This feature is part of the National Alliance’s 2021 Back to School Month campaign.
Cardinal Academy Public Charter School in Boise, Idaho will open on September 13, 2021, to grades 9-12. This high school will help pregnant and parenting students up to age 21 navigate and finish school in a supportive learning environment.
The National Alliance had the pleasure of speaking with Emily Bergstrom, the school’s co-founder and executive director, to learn more.
What led you to open a charter school?
Boise had a high school for pregnant and parenting students for a very long time. In 2020, the district decided to go in a different direction, but we felt there was still a need.
While teen pregnancy is down nationally, that doesn’t change the fact that there are still young parents out there and that their needs are unique to those of other “alternative school” students. Providing a safe, small community for these students with all of the wraparound services available on campus is crucial to their success. Plus, they get to be with other young parents who understand the joys and struggles of young parenthood.
We spend a lot of time working with teachers to ensure their classrooms and teaching methods come from a trauma-informed and resiliency-informed foundation. My co-founder, Deb Hedden-Nicely, and I were fortunate enough to be Bluum fellows and were able to learn the charter process inside and out. We wouldn’t be in this position right now without the support and expertise of Bluum.
What makes Cardinal Academy unique?
Besides serving pregnant and parenting teens and young adults, we are unique in the services we provide. All of these services are a result of the community partnerships we hold. Our most important partner is The Salvation Army Boise Corps. Besides leasing our building space from them, which is a brand new, state of the art educational facility, they provide our students with two meals a day, on-site childcare, an incentive store, social work case management, pregnancy and parenting education, and life skills education.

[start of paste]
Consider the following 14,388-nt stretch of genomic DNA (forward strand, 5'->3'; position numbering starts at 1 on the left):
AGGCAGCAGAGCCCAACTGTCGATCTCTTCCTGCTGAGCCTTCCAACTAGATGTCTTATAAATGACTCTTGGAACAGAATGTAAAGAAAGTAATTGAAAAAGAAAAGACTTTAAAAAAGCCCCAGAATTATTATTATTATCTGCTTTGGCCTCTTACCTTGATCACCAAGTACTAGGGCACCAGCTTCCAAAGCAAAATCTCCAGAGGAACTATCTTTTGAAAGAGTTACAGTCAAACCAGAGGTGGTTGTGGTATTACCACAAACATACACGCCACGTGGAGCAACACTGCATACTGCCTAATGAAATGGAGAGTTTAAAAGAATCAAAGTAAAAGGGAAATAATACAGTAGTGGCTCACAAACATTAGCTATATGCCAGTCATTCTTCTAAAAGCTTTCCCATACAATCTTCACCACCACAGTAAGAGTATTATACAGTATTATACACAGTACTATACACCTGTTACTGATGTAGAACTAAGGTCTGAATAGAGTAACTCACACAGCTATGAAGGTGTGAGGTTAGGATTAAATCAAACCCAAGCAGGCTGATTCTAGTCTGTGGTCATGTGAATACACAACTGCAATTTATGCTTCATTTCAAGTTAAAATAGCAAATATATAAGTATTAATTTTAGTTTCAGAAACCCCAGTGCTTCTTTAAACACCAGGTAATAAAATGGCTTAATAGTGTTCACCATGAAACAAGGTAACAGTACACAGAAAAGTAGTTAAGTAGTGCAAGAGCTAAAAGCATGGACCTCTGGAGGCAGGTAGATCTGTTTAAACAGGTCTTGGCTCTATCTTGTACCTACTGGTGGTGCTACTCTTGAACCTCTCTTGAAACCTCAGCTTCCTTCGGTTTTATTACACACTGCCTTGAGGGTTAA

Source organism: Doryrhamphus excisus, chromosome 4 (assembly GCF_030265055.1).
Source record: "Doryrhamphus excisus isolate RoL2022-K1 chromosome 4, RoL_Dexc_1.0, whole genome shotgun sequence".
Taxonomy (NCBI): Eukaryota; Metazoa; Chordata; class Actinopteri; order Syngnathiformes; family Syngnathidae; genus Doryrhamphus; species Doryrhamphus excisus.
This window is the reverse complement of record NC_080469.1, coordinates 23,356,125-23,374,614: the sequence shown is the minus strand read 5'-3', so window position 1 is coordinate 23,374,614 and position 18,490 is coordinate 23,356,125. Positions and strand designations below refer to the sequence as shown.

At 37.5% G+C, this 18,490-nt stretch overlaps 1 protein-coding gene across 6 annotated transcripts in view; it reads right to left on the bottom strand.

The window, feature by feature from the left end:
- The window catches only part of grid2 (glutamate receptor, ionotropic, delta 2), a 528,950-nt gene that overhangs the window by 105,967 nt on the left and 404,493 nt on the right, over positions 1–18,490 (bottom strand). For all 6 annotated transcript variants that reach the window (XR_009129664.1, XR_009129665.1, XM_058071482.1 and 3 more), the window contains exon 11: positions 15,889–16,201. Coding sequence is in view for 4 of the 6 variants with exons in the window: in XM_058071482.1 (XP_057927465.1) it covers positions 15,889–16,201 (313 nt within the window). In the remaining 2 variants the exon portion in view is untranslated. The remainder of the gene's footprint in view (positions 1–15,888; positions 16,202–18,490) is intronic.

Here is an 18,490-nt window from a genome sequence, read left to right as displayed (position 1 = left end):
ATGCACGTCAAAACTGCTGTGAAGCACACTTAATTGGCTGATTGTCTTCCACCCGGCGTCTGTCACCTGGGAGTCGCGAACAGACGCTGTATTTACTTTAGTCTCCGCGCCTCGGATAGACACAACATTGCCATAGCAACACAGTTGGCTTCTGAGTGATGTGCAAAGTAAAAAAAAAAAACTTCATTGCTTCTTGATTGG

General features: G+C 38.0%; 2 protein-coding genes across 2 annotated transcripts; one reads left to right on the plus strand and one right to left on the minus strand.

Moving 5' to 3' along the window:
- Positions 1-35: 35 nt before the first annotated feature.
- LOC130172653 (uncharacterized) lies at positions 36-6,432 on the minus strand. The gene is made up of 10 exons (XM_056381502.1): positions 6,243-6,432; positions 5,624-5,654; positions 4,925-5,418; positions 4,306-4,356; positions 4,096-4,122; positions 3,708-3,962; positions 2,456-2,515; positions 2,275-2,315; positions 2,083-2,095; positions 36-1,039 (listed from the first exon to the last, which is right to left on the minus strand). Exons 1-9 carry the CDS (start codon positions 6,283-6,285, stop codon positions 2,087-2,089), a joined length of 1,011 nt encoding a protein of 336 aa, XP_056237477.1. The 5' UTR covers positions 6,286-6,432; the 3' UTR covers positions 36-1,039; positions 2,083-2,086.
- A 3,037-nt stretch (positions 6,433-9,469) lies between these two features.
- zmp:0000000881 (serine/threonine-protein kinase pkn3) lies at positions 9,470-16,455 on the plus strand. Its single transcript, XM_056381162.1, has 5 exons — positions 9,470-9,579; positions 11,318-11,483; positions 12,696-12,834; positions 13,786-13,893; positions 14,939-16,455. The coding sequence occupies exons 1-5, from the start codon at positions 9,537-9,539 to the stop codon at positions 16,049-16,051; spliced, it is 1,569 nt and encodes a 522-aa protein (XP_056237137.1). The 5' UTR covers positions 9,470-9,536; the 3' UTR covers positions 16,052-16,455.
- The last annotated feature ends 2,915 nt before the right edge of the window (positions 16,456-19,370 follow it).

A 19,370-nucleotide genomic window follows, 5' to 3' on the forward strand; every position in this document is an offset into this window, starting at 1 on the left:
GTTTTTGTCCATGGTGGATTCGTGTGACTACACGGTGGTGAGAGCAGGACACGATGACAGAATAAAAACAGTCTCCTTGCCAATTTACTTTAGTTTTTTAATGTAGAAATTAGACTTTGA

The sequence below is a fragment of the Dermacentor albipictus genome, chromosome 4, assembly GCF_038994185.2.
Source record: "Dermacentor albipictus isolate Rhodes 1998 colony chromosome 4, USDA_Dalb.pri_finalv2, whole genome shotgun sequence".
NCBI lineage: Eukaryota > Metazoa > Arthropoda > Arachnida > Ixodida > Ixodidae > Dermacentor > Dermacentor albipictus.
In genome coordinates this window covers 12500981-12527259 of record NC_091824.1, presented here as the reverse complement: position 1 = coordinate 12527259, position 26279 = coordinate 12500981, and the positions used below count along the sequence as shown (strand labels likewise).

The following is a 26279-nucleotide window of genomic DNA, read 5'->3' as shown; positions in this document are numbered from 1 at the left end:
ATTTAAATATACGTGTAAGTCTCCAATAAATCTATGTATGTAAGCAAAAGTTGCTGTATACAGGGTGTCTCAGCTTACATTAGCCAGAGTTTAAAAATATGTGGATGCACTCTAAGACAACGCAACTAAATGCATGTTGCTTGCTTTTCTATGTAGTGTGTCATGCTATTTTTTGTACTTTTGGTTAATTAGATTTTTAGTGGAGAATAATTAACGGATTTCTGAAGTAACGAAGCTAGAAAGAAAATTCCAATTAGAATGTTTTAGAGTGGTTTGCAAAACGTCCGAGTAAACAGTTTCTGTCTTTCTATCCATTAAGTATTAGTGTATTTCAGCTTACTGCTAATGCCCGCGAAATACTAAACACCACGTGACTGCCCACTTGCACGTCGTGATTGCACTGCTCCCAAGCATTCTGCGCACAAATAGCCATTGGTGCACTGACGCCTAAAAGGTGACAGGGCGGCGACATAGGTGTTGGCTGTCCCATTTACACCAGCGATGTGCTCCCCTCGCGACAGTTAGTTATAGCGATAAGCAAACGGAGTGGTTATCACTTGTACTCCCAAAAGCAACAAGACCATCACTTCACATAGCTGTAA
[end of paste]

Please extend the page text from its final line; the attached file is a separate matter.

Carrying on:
We also partner with Family Medicine Residency of Idaho for our on-site pre-and post-natal medical clinic, the Children’s Home Society for our on-site counseling clinic, and WIC (Women, Infants, and Children) clinic through the state of Idaho for their well-baby clinic.
There are many other partnerships we cherish, such as those with Boise State University, College of Western Idaho, TRiO Educational Opportunity Center, and others. Academics are crucial, but only one part of the puzzle for our students. We recognize that our students need to be able to nurture all of the different aspects of themselves to find the success they are seeking.
What are your plans to incorporate student voice into your school?
The very foundation of our school is relationships. The key pieces of any good relationship are trust and communication. Trauma-informed schools are flexible. They allow for student choice—both in the classroom and in setting overarching educational goals. They focus on strengths and a partnership between teacher and learner.
We only exist to serve students and if we aren’t listening to them, we are doing something wrong. In my 20 years of experience, students will always tell you what they need. All you have to do is listen.
Is there anything else you would like us to know about your charter school?
We are really grateful to be doing this work. It’s hard. And pulling this off on the timeline we set for ourselves is borderline insane. But when the students and their children show up this fall, it will all be worth it.
We are investing in two generations of young people. Our community believes in this mission. We are so grateful to them. And we can’t wait to open our doors.
Brittnee Exum is the manager of communications and marketing at the National Alliance for Public Charter Schools. This interview has been lightly edited for clarity and brevity.
Learn more about Cardinal Acacdemy Public Charter School in Boise, Idaho.